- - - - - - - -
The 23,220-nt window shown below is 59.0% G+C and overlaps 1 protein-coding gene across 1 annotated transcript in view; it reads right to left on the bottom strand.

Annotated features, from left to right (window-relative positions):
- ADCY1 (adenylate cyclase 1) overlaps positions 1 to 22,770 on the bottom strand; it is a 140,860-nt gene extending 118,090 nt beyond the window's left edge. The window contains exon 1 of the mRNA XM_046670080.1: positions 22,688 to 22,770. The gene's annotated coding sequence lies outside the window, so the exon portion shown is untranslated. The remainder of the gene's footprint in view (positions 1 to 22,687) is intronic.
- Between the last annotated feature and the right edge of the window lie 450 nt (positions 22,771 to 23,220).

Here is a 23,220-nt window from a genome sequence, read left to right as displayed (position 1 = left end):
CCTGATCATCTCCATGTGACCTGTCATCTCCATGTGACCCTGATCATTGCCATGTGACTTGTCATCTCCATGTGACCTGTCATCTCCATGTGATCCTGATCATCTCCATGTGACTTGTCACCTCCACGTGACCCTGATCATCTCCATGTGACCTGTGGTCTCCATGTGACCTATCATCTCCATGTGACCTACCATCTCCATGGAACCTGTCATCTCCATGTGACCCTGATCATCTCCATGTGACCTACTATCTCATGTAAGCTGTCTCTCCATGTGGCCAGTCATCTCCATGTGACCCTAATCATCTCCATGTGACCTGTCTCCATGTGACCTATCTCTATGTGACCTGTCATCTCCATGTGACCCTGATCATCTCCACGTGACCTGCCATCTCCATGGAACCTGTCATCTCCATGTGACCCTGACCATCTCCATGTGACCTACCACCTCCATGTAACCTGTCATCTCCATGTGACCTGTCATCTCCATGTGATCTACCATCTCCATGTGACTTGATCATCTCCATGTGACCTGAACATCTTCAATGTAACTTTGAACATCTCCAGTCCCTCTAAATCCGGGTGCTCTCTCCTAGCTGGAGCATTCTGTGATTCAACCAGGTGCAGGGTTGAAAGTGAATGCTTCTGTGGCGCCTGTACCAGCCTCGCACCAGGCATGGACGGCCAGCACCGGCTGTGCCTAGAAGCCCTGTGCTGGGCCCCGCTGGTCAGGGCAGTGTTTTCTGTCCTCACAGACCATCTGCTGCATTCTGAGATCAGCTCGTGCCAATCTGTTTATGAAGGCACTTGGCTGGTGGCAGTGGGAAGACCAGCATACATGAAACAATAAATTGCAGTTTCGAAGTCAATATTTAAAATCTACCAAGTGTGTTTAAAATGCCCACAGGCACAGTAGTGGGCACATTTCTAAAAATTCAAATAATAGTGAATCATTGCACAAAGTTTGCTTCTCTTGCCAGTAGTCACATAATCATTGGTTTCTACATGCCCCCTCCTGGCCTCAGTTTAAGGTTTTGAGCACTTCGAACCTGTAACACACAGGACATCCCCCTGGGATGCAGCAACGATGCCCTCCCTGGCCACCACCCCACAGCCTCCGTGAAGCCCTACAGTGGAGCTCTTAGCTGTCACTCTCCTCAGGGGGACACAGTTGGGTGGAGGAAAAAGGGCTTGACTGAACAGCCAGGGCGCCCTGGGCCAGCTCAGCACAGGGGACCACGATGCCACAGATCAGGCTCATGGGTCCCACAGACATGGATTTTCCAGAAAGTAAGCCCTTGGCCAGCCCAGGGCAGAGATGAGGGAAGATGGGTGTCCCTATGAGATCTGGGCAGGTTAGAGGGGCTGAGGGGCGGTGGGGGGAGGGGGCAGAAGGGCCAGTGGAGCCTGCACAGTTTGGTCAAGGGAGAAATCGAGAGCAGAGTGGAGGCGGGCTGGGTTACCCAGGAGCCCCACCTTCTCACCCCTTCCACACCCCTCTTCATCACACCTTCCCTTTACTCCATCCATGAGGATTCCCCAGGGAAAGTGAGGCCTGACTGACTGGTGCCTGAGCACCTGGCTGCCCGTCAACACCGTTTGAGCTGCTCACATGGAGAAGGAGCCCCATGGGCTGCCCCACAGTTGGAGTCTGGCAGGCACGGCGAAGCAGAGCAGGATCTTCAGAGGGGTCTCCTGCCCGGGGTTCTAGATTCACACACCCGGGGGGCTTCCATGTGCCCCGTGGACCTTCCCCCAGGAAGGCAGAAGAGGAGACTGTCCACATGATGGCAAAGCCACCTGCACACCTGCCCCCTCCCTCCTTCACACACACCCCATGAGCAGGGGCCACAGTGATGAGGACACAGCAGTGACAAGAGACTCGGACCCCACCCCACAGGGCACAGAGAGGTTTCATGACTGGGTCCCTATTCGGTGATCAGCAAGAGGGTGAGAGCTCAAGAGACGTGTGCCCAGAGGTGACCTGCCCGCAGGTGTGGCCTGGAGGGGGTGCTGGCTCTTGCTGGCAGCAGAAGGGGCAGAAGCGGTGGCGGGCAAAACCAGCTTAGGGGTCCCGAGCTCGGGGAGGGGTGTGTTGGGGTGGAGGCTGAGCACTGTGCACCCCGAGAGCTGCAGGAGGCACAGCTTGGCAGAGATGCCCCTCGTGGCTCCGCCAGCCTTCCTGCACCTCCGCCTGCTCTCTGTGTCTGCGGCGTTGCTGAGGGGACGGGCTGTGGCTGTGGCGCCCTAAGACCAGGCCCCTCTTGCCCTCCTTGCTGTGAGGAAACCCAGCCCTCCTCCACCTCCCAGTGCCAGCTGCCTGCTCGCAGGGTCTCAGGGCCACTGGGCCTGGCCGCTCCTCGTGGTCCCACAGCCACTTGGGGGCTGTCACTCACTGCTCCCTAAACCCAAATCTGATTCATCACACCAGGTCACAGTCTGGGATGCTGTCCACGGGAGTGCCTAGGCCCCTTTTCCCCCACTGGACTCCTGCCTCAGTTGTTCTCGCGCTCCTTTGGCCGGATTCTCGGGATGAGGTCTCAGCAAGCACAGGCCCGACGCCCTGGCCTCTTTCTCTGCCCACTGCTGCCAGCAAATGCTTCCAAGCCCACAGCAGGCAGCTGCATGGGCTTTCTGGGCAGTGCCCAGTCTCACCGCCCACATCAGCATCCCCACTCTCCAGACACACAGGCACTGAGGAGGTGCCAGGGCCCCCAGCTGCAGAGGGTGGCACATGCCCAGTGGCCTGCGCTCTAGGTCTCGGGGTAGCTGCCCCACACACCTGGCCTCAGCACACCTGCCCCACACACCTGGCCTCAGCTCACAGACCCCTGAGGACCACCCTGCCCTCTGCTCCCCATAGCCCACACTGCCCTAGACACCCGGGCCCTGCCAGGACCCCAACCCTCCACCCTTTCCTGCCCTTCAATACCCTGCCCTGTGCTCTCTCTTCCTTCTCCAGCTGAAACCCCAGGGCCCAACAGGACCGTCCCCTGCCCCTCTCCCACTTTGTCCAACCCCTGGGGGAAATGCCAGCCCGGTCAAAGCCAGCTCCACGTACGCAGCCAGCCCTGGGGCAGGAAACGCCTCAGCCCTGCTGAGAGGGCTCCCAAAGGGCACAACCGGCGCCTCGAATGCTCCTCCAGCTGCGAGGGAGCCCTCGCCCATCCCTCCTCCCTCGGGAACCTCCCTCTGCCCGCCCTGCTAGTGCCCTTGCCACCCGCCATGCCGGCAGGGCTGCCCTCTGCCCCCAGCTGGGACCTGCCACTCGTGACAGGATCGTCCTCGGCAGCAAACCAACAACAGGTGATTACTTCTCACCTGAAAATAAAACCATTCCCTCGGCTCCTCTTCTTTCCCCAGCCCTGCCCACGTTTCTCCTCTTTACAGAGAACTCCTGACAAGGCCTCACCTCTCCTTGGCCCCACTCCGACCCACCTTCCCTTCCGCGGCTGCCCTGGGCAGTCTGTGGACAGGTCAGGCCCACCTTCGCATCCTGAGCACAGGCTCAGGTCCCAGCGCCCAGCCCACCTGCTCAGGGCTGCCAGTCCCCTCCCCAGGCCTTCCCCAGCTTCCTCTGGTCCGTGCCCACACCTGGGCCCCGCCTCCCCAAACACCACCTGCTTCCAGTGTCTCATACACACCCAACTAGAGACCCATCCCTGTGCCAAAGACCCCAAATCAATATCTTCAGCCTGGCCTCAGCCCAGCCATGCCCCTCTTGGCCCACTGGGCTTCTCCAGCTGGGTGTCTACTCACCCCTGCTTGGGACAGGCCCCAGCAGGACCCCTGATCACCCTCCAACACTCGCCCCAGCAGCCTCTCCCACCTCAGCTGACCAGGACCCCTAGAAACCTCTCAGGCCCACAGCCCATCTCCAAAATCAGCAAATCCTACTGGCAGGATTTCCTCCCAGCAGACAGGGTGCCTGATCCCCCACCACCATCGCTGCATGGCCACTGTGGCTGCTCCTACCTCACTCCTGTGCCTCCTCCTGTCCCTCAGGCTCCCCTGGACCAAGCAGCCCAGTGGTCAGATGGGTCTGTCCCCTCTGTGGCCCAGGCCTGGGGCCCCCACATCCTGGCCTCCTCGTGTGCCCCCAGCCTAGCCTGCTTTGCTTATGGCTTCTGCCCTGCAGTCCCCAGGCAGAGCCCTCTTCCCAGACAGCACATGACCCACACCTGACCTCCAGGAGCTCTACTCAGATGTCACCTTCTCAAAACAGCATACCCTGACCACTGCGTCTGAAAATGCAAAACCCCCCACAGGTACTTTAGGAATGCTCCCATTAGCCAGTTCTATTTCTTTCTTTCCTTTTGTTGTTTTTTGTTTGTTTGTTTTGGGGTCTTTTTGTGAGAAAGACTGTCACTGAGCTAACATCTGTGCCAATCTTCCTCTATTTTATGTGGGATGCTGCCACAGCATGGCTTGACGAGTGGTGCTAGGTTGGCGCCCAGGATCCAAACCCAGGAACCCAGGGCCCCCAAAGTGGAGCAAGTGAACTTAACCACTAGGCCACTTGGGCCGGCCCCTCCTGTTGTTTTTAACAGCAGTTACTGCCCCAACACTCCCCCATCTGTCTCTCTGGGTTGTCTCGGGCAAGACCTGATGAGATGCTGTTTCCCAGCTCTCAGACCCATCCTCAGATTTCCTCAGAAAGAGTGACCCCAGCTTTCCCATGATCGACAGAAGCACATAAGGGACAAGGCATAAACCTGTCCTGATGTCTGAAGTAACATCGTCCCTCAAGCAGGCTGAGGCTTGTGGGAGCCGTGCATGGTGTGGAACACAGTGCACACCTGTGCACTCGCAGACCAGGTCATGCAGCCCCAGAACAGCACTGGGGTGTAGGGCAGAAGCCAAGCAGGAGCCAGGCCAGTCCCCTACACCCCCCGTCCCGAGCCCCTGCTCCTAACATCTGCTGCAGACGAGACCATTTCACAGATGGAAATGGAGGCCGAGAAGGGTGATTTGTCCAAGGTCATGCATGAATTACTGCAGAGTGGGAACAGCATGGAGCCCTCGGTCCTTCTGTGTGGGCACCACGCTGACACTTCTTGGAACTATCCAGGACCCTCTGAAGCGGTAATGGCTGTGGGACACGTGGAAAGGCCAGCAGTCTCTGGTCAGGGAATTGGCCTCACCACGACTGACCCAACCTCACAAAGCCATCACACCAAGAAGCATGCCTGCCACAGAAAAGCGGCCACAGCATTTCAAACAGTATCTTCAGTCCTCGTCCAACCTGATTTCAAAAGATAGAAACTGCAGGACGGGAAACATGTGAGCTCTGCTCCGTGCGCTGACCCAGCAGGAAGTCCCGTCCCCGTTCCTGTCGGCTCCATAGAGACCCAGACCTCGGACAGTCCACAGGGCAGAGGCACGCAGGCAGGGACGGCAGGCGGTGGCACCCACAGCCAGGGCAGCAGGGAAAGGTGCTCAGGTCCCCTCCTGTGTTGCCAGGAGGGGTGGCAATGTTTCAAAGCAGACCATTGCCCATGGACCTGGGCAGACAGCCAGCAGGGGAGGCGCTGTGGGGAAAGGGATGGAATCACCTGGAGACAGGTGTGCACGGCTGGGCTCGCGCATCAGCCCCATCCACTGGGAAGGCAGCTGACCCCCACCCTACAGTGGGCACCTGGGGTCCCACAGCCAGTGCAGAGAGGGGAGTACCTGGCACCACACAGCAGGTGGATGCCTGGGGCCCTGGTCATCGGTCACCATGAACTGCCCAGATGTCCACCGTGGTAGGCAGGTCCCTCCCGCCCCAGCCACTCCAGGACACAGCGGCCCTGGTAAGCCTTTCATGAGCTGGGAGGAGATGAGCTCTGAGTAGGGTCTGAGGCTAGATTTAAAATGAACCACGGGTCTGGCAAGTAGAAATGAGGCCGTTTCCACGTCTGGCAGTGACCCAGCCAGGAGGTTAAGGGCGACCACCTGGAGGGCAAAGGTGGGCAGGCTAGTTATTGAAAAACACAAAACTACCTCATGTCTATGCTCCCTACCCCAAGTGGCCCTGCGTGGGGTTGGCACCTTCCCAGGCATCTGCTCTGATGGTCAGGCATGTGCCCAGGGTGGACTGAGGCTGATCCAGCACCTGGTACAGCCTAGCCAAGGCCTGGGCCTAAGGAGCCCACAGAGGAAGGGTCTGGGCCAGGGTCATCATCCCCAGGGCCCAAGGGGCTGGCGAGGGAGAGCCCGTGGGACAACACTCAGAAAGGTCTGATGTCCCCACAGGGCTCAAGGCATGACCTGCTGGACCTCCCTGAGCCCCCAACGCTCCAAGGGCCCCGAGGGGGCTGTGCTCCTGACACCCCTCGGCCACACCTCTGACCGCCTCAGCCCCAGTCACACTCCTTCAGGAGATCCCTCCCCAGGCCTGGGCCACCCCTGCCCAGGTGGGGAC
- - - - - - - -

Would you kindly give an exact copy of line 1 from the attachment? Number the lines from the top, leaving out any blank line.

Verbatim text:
The 23,220-nt window shown below is 59.0% G+C and overlaps 1 protein-coding gene across 1 annotated transcript in view; it reads right to left on the bottom strand.